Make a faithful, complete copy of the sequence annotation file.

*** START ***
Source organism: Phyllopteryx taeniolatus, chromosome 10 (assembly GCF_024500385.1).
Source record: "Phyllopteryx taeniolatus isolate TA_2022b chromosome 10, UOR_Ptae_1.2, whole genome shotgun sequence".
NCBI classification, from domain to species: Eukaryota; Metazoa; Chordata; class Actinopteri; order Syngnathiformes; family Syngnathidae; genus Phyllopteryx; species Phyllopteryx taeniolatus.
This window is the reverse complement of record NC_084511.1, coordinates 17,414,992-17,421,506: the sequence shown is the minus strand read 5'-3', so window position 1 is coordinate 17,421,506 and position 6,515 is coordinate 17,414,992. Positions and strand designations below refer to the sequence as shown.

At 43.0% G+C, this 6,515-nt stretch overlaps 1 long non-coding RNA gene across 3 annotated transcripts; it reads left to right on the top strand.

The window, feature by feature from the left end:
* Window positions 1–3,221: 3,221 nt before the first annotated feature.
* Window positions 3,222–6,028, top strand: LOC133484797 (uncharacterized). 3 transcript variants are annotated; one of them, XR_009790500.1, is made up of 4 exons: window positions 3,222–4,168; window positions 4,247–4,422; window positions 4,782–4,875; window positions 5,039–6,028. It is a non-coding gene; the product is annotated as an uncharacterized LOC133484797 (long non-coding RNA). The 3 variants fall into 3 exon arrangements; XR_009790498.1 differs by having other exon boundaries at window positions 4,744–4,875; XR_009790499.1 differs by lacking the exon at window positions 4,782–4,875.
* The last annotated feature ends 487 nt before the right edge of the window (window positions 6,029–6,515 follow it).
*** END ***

Source organism: Phyllopteryx taeniolatus, chromosome 10 (assembly GCF_024500385.1).
Source record: "Phyllopteryx taeniolatus isolate TA_2022b chromosome 10, UOR_Ptae_1.2, whole genome shotgun sequence".
NCBI classification, from domain to species: Eukaryota; Metazoa; Chordata; class Actinopteri; order Syngnathiformes; family Syngnathidae; genus Phyllopteryx; species Phyllopteryx taeniolatus.
This window is the reverse complement of record NC_084511.1, coordinates 17,414,992-17,421,506: the sequence shown is the minus strand read 5'-3', so window position 1 is coordinate 17,421,506 and position 6,515 is coordinate 17,414,992. Positions and strand designations below refer to the sequence as shown.

At 43.0% G+C, this 6,515-nt stretch overlaps 1 long non-coding RNA gene across 3 annotated transcripts; it reads left to right on the top strand.

The window, feature by feature from the left end:
* Window positions 1–3,221: 3,221 nt before the first annotated feature.
* Window positions 3,222–6,028, top strand: LOC133484797 (uncharacterized). 3 transcript variants are annotated; one of them, XR_009790500.1, is made up of 4 exons: window positions 3,222–4,168; window positions 4,247–4,422; window positions 4,782–4,875; window positions 5,039–6,028. It is a non-coding gene; the product is annotated as an uncharacterized LOC133484797 (long non-coding RNA). The 3 variants fall into 3 exon arrangements; XR_009790498.1 differs by having other exon boundaries at window positions 4,744–4,875; XR_009790499.1 differs by lacking the exon at window positions 4,782–4,875.
* The last annotated feature ends 487 nt before the right edge of the window (window positions 6,029–6,515 follow it).